As someone who is addicted to extreme sports, such as mountain biking, snowboarding and open water swimming, I’ve learned by now that as in sport- you always look over the horizon in order to overcome your next obstacle, because if you look too close at the obstacle – you’ll fall.

On a personal level the first year of Papaya coincided with my pregnancy and giving birth to my daughter Ellie which I blogged about here. This was an incredibly challenging, intense period; as a start-up can’t just stop, and I couldn’t take a traditional maternity leave. Somehow though I found a way to juggle all my responsibilities. When I look back, I’d say this was my own greatest accomplishment.


How would you describe the place of women in tech in Israel?

Its strange, as despite perhaps the perception overseas, Israel has a very progressive environment and women can be found leading both established companies and start-ups. We have a very advanced start-up eco-system and you can find many groups such as ‘Women in Tech’ supporting women in technology, or women wanting to set up a start-up etc.

Having said that, there was an infamous incident last year when Angela Merkel was met by an all-male list of representatives from leading high tech companies. Of course, the people who drew up the list didn’t do this intentionally, but it does show there is an unconscious bias and still work to do.

Beyond that there’s still areas where men dominate and where women either self-exclude or are just not given the tools or opportunities to get into these areas in the first place. In high-tech you’ll find many product and project managers who are women, but men still vastly outnumber women in programming positions. And with programming or R+D the core of any high-tech company this is something which needs to be redressed.  I’m trying to do my own bit, I mentor in a not for profit helping young women in the low economy part parts of Israel get into science and tech education but more needs to be done via the schools themselves.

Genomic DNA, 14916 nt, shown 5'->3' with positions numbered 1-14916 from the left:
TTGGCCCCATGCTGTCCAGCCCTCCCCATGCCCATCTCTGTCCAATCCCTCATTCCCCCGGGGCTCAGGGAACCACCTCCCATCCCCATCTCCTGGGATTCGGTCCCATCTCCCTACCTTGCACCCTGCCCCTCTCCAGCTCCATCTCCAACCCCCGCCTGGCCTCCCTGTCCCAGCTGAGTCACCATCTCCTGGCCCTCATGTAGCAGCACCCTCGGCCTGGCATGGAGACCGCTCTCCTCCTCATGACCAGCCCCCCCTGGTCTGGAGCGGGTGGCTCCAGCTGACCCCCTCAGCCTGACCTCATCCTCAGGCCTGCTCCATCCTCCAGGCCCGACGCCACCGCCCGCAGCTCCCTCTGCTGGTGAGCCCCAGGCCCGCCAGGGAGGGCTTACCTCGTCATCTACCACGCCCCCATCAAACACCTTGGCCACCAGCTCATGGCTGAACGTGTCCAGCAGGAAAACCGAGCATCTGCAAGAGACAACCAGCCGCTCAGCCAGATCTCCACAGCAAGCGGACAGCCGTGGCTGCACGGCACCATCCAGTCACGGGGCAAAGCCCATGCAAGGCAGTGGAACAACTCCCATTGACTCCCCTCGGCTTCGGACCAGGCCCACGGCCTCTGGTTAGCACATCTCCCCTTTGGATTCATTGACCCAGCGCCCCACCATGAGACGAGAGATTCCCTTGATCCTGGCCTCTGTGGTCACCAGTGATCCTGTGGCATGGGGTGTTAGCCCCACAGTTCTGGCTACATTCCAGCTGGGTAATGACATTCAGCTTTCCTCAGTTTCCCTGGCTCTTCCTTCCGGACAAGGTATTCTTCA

What advice would you give to future women tech entrepreneurs?

I have few rules that I try to keep myself :

  • Always invest AT LEAST 20% of your time planning future growth and strategy, no matter how busy the present is

  • Never listen to advice from people. You won’t buy a house (or a yacht or an airplane.) from them – stick to your inner truth and your way

  • Always enjoy the journey, otherwise it won’t last

  • Appreciate what you are creating and always remember even the most innovative and craziest machines on earth were invented by humans like you , if they could do it- so can you

  • Never apologize to anyone for being a woman, being a mom, being what you choose to be.


What are the plans for Papaya Global over the next year?
Growth, growth and more growth.

We are currently stepping up to multibillion enterprise clients and that is challenging and amazing on its own

We are still committed to triple the company at every KPI (employees, customer, revenues) this year and to ensure we are continuing to lead the market as a global workforce innovator.

Marc CooperComment